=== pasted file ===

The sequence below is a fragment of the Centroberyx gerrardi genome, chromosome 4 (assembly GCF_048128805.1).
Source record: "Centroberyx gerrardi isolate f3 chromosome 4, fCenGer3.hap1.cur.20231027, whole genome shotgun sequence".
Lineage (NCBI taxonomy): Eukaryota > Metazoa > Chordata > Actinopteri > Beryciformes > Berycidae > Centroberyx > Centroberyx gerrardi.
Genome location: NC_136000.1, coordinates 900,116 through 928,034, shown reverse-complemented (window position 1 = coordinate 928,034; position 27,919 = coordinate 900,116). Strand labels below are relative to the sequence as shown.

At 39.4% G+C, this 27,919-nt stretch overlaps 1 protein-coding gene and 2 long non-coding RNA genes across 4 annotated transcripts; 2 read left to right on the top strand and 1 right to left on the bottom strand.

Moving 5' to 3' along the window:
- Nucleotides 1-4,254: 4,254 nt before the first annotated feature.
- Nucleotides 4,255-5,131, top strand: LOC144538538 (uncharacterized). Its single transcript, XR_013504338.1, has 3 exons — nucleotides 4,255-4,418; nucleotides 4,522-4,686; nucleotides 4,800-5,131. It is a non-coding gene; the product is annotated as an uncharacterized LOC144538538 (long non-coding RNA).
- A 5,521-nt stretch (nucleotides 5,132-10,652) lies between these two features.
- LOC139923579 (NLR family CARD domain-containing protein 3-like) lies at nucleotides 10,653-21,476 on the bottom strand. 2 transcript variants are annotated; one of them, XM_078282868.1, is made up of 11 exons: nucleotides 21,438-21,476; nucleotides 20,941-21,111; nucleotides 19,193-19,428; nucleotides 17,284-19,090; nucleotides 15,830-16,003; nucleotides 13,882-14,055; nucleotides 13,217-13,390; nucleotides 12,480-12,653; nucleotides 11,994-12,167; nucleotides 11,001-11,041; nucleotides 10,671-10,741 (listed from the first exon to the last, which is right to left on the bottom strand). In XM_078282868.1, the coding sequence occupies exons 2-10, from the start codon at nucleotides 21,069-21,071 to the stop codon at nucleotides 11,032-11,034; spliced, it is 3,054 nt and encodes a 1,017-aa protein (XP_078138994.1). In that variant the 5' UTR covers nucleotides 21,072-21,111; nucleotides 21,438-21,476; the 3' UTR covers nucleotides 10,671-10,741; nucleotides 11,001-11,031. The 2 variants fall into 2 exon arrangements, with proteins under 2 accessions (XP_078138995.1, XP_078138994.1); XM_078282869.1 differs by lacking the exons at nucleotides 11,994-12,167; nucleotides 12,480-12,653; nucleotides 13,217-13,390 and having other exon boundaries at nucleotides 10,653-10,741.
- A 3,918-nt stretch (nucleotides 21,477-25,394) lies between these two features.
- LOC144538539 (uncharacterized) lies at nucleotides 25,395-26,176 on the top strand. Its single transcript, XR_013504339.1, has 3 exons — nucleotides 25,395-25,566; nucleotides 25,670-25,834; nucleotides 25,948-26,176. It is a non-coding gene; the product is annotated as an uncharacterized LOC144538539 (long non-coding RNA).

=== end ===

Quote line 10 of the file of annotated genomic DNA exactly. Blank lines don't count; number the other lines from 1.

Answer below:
- LOC139923579 (NLR family CARD domain-containing protein 3-like) lies at nucleotides 10,653-21,476 on the bottom strand. 2 transcript variants are annotated; one of them, XM_078282868.1, is made up of 11 exons: nucleotides 21,438-21,476; nucleotides 20,941-21,111; nucleotides 19,193-19,428; nucleotides 17,284-19,090; nucleotides 15,830-16,003; nucleotides 13,882-14,055; nucleotides 13,217-13,390; nucleotides 12,480-12,653; nucleotides 11,994-12,167; nucleotides 11,001-11,041; nucleotides 10,671-10,741 (listed from the first exon to the last, which is right to left on the bottom strand). In XM_078282868.1, the coding sequence occupies exons 2-10, from the start codon at nucleotides 21,069-21,071 to the stop codon at nucleotides 11,032-11,034; spliced, it is 3,054 nt and encodes a 1,017-aa protein (XP_078138994.1). In that variant the 5' UTR covers nucleotides 21,072-21,111; nucleotides 21,438-21,476; the 3' UTR covers nucleotides 10,671-10,741; nucleotides 11,001-11,031. The 2 variants fall into 2 exon arrangements, with proteins under 2 accessions (XP_078138995.1, XP_078138994.1); XM_078282869.1 differs by lacking the exons at nucleotides 11,994-12,167; nucleotides 12,480-12,653; nucleotides 13,217-13,390 and having other exon boundaries at nucleotides 10,653-10,741.